Cultivation Starts With YOU

One of the best things you can do to become a culture cultivator is to practice your communication and feedback skills. Co-mentoring – a mentoring relationship formed by two persons of similar experience and background – is especially valuable for this, because it requires many of the same skills: active listening, collaborative problem solving, and providing feedback, to name a few.  If you connect with a mentor outside your organization, you will have the added benefits of expanding your network and gaining a truly fresh perspective on your challenges and opportunities.  This can be especially valuable if your own work culture is currently stressful, draining or negative.

About now you may be wondering, “Where on earth am I going to find a mentor?”

Happily, there are many resources available today just for administrative professionals, and more being created by the moment. The Associations page[3] at ExecutiveSecretary.com aggregates admin-oriented resources from around the world, and can help you locate and connect with both established and up-and-coming professional organizations in your area for training and networking.  These, in turn, can lead to many wonderful mentoring opportunities. Also, be sure to check out the comprehensive list of conferences[4] for administrative professionals at TipsForAssistants.com. Pick one or two conferences that are accessible to you, and start making your plans now: conferences are a great way to connect with like-minded admins and build your culture-cultivating mojo!

I also invite you to check out MentorsAndMasterminds.com[5], a website I created specifically to make it easier for administrative professionals to connect with each other in professionally supportive relationships. Membership is free, and includes the Mentors and Masterminds Co-Mentoring Quickstart Guide, packed with advice and tools to get your co-mentoring relationship off to a great start.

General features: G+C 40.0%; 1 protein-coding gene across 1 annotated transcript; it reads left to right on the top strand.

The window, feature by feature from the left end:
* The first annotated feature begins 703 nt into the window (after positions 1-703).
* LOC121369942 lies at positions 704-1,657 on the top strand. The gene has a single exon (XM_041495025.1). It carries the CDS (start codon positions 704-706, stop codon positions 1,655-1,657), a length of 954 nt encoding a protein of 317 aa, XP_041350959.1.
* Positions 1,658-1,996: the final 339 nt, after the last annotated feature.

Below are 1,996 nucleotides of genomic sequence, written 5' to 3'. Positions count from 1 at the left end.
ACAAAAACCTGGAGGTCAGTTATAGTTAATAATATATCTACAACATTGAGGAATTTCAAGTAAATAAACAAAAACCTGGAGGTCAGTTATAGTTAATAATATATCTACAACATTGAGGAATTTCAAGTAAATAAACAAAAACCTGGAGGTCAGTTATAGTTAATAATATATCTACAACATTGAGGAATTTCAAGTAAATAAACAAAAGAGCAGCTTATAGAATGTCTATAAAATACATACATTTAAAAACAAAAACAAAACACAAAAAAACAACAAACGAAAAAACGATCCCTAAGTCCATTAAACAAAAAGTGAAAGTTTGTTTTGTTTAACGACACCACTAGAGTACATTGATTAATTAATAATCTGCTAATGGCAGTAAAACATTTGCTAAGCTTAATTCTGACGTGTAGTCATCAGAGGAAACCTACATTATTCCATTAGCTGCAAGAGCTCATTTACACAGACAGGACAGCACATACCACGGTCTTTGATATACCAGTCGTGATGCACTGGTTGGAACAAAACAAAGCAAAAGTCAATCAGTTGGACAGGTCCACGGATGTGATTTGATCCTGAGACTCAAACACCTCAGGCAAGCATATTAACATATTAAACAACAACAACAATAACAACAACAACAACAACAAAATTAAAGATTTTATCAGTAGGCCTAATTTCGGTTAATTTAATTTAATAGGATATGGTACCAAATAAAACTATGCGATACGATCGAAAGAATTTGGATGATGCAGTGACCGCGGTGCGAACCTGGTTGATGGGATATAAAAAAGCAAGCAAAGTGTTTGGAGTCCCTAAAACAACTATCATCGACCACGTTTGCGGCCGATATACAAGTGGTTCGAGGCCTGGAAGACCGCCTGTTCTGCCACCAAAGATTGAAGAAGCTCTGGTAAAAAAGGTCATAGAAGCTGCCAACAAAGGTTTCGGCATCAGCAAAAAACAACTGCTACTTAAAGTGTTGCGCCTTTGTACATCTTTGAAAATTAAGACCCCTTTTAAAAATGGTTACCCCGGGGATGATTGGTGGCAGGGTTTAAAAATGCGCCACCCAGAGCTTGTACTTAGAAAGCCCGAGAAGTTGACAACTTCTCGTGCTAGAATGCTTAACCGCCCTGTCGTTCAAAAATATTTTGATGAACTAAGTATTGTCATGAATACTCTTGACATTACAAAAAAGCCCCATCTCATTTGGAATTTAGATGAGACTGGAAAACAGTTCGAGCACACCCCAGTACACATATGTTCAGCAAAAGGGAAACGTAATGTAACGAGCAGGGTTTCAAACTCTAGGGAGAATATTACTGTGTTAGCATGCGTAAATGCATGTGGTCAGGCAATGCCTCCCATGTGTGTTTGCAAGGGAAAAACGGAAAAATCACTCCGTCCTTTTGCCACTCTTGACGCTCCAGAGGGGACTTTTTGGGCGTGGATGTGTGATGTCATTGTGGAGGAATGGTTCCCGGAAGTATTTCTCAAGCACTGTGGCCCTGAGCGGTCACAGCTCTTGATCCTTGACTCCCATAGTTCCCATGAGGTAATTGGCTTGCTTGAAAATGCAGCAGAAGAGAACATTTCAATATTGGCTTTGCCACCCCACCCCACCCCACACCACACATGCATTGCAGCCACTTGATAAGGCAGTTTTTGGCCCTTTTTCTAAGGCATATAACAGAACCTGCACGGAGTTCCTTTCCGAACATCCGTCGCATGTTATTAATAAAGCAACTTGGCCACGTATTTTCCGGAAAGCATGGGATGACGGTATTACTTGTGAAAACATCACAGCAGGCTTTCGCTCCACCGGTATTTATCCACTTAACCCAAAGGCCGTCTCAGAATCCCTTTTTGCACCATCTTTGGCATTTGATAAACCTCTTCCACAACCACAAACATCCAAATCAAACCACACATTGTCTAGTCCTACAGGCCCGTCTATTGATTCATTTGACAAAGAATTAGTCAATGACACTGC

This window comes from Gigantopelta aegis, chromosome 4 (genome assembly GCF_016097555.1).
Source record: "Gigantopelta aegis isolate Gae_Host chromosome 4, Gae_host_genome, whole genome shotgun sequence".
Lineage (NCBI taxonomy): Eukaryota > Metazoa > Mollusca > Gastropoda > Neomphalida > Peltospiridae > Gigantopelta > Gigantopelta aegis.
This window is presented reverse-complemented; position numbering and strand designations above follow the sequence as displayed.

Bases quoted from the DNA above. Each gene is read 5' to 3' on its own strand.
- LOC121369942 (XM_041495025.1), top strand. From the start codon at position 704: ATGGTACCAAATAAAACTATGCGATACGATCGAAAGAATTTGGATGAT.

Conclusion

It’s easy to assume that responsibility for creating a great corporate culture is the job of executives and managers; the truth is, everyone within the organization contributes to the culture that emerges. For better or for worse, we are all culture cultivators.

Choose to be a conscious cultivator:

  1. Recognize your influence. Wherever you are in a position of trust, there you have influence.
  2. Show up authentically. When negative situations arise at work, respond thoughtfully from your core beliefs rather than reflexively reacting to the negativity.
  3. Be present to others. Take no one for granted: empathize and offer support where you can, and celebrate successes whenever possible.
  4. Develop your “culture cultivator” skills. Use professional organizations, networking events and mentoring relationships to grow your skills in collaboration, giving and receiving feedback etc.

Not only will you positively impact culture where you are, you will open new and unexpected doors of opportunity for yourself!


[1] Microsoft Modern Workplace, Season 2, Episode 9, “Management in Motion: Building an Energized Workforce” Interview with L. David Marquet; episode time code 16:50,

[2] Names used in this article have been changed.

[3] http://executivesecretary.com/associations/

[4] http://www.tipsforassistants.com/single-post/2016/12/30/Conferences-for-Assistants-Get-Energized-in-2017

[5] http://mentorsandmasterminds.com/register 

Additional References & Photo Credits